neighborhood of a point is colored with red, white, blue and purple, or
the
same four colors in the opposite order, the spherical image of the
point is the
north pole, the unit vector along the positive z-axis. When the coloration is orange, yellow, green,
and brown, or these colors in the opposite order, the spherical image
of the
point is the south pole. The Hopf degree
theorem states that the algebraic number of times that the north pole
is hit is
the same as the number of times that the south pole it hit, where the
first
ordering is counted positively and the second negatively. Each of these numbers is half of the “Euler
characteristic of the surface”, a number that expressed the complexity
of the
shape of the surface. This result is
basic in the topology and geometry of surfaces, and it is fundamental
to the
modern theory of extrinsic differential geometry of surfaces. Just as Morse would be pleased to see
interactive demonstrations of critical points, Gauss would appreciate
interactive exploration of surfaces in three-space and higher. Such topics will be dealt with in later
papers on interactive geometry in differential geometry and
combinatorial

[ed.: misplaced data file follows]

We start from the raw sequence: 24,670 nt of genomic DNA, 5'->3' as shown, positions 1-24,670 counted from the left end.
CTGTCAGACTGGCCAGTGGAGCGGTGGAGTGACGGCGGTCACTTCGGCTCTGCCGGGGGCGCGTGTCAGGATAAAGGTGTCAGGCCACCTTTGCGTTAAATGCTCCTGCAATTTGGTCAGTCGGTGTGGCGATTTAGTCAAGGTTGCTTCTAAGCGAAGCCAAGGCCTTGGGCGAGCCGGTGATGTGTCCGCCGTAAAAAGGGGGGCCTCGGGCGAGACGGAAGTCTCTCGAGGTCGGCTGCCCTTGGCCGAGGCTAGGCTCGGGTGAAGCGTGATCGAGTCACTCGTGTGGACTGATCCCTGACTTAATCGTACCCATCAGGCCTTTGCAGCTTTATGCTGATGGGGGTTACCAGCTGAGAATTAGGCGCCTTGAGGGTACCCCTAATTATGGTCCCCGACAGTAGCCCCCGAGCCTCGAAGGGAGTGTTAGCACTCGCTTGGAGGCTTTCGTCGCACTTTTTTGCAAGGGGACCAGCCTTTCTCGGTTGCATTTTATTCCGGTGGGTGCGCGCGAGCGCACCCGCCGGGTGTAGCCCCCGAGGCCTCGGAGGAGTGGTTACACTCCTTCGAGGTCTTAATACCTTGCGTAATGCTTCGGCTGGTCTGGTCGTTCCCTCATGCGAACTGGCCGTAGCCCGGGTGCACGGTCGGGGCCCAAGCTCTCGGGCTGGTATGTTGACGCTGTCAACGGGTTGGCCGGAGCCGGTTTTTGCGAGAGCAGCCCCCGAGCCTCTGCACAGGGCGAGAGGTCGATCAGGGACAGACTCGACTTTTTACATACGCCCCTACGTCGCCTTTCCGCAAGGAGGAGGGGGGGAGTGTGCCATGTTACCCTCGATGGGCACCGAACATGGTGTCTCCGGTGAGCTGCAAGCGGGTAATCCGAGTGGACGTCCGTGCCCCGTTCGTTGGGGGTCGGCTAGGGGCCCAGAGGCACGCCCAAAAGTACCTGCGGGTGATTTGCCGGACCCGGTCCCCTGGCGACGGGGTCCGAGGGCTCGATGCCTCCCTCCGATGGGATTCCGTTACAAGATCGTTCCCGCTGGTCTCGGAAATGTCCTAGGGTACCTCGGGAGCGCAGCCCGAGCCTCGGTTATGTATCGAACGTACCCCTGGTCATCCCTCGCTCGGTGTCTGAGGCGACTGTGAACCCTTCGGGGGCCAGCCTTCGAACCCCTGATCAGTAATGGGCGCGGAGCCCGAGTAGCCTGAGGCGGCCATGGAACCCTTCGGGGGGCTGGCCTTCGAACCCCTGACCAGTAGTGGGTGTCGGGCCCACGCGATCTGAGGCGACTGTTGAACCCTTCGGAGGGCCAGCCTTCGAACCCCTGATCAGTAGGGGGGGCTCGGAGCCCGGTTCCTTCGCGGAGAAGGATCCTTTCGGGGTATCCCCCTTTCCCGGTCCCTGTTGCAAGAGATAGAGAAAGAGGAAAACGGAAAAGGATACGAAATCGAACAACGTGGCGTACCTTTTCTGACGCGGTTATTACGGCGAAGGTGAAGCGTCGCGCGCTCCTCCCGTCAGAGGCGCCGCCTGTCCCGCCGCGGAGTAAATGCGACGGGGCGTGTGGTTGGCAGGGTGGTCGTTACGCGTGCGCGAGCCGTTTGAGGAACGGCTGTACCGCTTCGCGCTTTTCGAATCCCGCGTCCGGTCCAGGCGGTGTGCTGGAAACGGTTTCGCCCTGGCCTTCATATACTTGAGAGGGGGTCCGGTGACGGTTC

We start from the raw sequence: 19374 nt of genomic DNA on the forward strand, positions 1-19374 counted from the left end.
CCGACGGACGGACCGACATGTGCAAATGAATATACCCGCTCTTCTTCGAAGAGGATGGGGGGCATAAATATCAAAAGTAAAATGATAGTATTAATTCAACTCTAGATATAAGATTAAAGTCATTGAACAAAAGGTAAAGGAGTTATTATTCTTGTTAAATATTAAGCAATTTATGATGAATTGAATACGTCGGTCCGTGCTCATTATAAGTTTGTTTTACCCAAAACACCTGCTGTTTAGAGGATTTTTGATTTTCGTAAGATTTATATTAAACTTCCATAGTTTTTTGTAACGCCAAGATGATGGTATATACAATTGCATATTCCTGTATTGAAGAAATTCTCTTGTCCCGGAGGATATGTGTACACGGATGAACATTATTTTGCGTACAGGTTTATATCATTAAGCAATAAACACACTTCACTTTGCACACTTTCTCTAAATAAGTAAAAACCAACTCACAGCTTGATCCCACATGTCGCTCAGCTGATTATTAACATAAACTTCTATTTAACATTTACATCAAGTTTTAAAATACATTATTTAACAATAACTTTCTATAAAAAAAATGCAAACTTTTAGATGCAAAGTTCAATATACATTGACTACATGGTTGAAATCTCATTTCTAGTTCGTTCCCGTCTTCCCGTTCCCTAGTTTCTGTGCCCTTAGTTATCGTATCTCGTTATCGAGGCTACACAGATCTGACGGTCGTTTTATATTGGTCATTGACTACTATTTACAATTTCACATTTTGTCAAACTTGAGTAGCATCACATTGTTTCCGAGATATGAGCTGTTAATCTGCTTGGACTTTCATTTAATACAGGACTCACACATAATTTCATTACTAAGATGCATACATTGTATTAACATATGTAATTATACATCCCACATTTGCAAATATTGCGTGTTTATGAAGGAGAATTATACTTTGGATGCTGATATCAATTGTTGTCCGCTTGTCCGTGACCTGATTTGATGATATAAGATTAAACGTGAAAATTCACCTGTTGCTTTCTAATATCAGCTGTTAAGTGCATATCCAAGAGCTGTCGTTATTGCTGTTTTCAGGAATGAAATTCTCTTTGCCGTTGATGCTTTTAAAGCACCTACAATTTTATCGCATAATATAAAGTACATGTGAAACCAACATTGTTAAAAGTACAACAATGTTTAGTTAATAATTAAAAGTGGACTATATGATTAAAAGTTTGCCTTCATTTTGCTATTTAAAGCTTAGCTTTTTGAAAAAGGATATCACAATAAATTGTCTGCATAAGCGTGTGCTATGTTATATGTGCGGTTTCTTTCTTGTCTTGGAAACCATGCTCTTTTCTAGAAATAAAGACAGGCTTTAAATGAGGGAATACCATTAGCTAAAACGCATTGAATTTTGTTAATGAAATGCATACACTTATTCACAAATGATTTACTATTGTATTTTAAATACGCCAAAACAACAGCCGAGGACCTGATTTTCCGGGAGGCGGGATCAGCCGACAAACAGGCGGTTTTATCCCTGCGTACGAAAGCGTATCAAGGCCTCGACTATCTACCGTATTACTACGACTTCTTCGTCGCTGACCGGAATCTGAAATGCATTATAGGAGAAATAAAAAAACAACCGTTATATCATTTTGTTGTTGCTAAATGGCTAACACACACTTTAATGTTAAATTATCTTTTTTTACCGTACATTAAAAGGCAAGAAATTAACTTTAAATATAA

topology.

Conclusion

Interactive computer graphics makes
it possible to investigate phenomena connected with critical points of
functions in the plane and in three-dimensional space, starting with
elementary
calculus and proceeding to theorems in differential geometry and
topology. These techniques have great
potential for
engaging students and general audiences as well as providing fruitful
areas for
research, in pedagogy as well as geometry and topology.

Acknowledgements

Special thanks are due to Michael
Schwarz, who wrote the Java demonstrations used for the illustrations
in this
article. The software for the Java
applets was created at Brown
University by
David Eigen
under the direction of the author.

References

[B1] | Banchoff, Thomas “Beyond the Third Dimension” (1990) Scientific American Library, Freeman Publishing Co. | ||

[B2] | Banchoff, Thomas, “Interactive Geometry and Multivariable Calculus on the Internet” CBMS Issues in Mathematical Education, Vol. 14 (2007), p. 17-31. | ||

[M] | Morse, Marston, “Topology and Equilibria” (November 2007) The American Mathematical Monthly, p. 819-834. |